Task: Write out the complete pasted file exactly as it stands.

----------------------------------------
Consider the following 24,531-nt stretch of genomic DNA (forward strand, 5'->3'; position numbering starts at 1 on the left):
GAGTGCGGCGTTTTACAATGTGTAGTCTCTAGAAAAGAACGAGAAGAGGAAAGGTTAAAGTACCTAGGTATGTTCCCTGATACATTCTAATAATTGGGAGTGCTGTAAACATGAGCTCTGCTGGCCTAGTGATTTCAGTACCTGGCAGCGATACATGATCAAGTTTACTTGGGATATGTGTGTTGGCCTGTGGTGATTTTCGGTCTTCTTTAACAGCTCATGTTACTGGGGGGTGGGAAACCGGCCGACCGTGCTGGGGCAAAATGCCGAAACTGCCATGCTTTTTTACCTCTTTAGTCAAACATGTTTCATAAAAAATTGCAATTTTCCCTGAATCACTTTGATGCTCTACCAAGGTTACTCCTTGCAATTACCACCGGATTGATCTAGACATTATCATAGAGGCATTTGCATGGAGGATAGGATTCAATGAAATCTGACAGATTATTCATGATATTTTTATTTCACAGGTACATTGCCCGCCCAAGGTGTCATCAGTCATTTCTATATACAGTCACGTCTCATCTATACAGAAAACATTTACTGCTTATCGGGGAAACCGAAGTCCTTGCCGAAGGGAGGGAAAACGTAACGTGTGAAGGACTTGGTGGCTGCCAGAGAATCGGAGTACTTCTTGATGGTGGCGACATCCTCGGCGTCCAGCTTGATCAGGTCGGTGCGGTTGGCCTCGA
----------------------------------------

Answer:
Consider the following 24,531-nt stretch of genomic DNA (forward strand, 5'->3'; position numbering starts at 1 on the left):
GAGTGCGGCGTTTTACAATGTGTAGTCTCTAGAAAAGAACGAGAAGAGGAAAGGTTAAAGTACCTAGGTATGTTCCCTGATACATTCTAATAATTGGGAGTGCTGTAAACATGAGCTCTGCTGGCCTAGTGATTTCAGTACCTGGCAGCGATACATGATCAAGTTTACTTGGGATATGTGTGTTGGCCTGTGGTGATTTTCGGTCTTCTTTAACAGCTCATGTTACTGGGGGGTGGGAAACCGGCCGACCGTGCTGGGGCAAAATGCCGAAACTGCCATGCTTTTTTACCTCTTTAGTCAAACATGTTTCATAAAAAATTGCAATTTTCCCTGAATCACTTTGATGCTCTACCAAGGTTACTCCTTGCAATTACCACCGGATTGATCTAGACATTATCATAGAGGCATTTGCATGGAGGATAGGATTCAATGAAATCTGACAGATTATTCATGATATTTTTATTTCACAGGTACATTGCCCGCCCAAGGTGTCATCAGTCATTTCTATATACAGTCACGTCTCATCTATACAGAAAACATTTACTGCTTATCGGGGAAACCGAAGTCCTTGCCGAAGGGAGGGAAAACGTAACGTGTGAAGGACTTGGTGGCTGCCAGAGAATCGGAGTACTTCTTGATGGTGGCGACATCCTCGGCGTCCAGCTTGATCAGGTCGGTGCGGTTGGCCTCGA